In the video above, Tokujin Yoshioka demonstrates the material qualities of Memory, his new chair for Moroso. Below, a Q&A about the chair's backstory and the role design should play in the world. Images of Yoshioka's work for Kartell and Swarovski can be found in our extensive Milan Design Week 2010 Gallery.
Core77: Tell us about Memory, your new piece for Moroso.
Tokujin Yoshioka: Memory is a chair without a fixed shape, but an infinite, unlimited possibility of form. We are now living in a time of change, so it is important that everybody participate in design. This chair expresses that: people can change the form of the chair freely.
C77: Materiality and natural phenomena seem to play an important role in your work. Can you discuss this?
TY: Design is not only about forms or shapes. I want to work with emotions, sound, light, and fragrance. All these things are elements of design.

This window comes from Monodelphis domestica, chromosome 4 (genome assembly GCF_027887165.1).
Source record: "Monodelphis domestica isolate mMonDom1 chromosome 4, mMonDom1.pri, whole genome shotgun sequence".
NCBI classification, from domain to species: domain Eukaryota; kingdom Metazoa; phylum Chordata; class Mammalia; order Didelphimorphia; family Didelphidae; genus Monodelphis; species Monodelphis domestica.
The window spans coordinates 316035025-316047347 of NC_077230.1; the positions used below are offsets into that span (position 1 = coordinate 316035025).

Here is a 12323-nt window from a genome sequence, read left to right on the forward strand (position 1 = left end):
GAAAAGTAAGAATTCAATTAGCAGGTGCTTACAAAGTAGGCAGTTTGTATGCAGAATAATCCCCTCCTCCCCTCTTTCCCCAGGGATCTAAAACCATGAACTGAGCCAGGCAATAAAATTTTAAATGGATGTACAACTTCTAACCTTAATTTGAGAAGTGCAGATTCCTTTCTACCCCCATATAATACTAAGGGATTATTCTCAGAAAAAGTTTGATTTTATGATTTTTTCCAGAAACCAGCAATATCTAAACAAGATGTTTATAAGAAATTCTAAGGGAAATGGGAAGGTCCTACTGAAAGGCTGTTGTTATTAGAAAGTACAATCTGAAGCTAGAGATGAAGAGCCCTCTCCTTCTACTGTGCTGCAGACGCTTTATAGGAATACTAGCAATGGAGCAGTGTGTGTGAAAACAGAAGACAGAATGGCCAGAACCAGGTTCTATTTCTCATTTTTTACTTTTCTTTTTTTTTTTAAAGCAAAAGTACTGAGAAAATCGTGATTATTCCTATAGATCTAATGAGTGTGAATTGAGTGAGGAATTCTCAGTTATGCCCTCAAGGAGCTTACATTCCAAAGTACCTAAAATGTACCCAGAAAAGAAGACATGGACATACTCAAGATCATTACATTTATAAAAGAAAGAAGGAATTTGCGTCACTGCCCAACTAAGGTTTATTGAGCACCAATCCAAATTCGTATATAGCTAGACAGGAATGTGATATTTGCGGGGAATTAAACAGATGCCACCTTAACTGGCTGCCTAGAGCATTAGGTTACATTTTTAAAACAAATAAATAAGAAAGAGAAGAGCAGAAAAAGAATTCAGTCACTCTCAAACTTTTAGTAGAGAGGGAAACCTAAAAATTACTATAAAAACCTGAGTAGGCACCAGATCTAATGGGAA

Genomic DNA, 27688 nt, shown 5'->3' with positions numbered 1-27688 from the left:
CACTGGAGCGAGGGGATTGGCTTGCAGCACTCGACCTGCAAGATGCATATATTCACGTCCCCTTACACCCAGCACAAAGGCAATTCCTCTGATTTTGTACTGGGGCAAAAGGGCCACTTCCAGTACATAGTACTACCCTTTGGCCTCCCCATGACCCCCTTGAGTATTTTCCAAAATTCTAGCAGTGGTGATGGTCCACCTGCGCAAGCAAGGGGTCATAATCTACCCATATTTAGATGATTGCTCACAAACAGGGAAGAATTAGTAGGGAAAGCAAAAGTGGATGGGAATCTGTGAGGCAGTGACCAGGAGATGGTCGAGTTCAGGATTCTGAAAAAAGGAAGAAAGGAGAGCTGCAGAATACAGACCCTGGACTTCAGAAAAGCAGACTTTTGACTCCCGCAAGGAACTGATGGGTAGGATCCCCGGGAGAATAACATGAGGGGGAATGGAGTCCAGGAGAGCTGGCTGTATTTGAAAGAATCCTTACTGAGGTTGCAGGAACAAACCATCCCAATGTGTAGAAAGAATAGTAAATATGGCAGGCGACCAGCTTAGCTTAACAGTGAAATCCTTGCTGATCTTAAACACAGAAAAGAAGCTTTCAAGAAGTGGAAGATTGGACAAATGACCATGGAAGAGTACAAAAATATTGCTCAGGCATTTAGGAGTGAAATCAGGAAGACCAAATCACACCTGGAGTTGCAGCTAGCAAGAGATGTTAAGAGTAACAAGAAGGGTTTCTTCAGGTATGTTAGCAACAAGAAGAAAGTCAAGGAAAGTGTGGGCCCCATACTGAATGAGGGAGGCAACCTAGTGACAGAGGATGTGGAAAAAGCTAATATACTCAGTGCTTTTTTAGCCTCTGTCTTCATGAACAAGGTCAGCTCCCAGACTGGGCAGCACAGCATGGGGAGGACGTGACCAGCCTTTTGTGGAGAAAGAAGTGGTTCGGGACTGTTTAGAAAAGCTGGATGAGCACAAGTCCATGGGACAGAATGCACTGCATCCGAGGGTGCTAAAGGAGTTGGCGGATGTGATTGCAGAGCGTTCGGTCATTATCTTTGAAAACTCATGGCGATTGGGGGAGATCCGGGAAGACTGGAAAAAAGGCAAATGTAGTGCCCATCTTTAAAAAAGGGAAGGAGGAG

C77: Once you have an idea—for example, to grow a chair from a crystal like you did in 2008—how do you investigate it in the studio?
TY: Of course our studio is a design studio. but we conduct many different kinds of experiments throughout the year for each project. For the Memory chair, in particular, I wanted to express a shape that cannot be imagined by human beings. The process started with material—I wanted to use aluminum fabric. Then, we created about 50 different samples to verify the correct shape and size.
For this project, Yoshioka developed a special, crushable fabric from recycled aluminum.
C77: What do you want to accomplish with design?
TY: It's important to create things that will appeal to one's heart once in motion. It's not important to design beautiful shapes. I want to create things that will touch one's heart and stir emotions. That is the value of design, to create feeling by appealing to all senses.
C77: What do you look to for inspiration?
TY: Things that exist in nature are the most beautiful. Things that are not made by human beings are the fountain of my inspiration.